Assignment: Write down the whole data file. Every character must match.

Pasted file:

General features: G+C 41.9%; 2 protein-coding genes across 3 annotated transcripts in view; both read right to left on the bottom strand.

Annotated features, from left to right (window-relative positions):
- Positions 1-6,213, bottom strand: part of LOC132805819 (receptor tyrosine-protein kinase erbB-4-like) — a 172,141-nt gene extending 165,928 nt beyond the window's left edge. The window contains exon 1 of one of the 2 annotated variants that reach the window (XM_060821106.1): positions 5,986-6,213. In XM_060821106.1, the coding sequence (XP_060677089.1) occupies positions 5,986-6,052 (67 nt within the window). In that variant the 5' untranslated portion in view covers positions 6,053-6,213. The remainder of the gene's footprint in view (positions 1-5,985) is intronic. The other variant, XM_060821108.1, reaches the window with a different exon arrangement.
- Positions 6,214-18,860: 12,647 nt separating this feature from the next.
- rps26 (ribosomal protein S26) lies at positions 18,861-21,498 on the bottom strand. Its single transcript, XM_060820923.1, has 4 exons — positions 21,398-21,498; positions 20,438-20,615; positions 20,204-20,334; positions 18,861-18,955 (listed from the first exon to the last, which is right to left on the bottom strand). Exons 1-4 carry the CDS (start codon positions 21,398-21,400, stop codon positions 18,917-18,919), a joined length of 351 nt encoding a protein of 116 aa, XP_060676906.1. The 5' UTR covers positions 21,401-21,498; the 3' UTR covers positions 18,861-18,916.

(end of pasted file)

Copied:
General features: G+C 41.9%; 2 protein-coding genes across 3 annotated transcripts in view; both read right to left on the bottom strand.

Annotated features, from left to right (window-relative positions):
- Positions 1-6,213, bottom strand: part of LOC132805819 (receptor tyrosine-protein kinase erbB-4-like) — a 172,141-nt gene extending 165,928 nt beyond the window's left edge. The window contains exon 1 of one of the 2 annotated variants that reach the window (XM_060821106.1): positions 5,986-6,213. In XM_060821106.1, the coding sequence (XP_060677089.1) occupies positions 5,986-6,052 (67 nt within the window). In that variant the 5' untranslated portion in view covers positions 6,053-6,213. The remainder of the gene's footprint in view (positions 1-5,985) is intronic. The other variant, XM_060821108.1, reaches the window with a different exon arrangement.
- Positions 6,214-18,860: 12,647 nt separating this feature from the next.
- rps26 (ribosomal protein S26) lies at positions 18,861-21,498 on the bottom strand. Its single transcript, XM_060820923.1, has 4 exons — positions 21,398-21,498; positions 20,438-20,615; positions 20,204-20,334; positions 18,861-18,955 (listed from the first exon to the last, which is right to left on the bottom strand). Exons 1-4 carry the CDS (start codon positions 21,398-21,400, stop codon positions 18,917-18,919), a joined length of 351 nt encoding a protein of 116 aa, XP_060676906.1. The 5' UTR covers positions 21,401-21,498; the 3' UTR covers positions 18,861-18,916.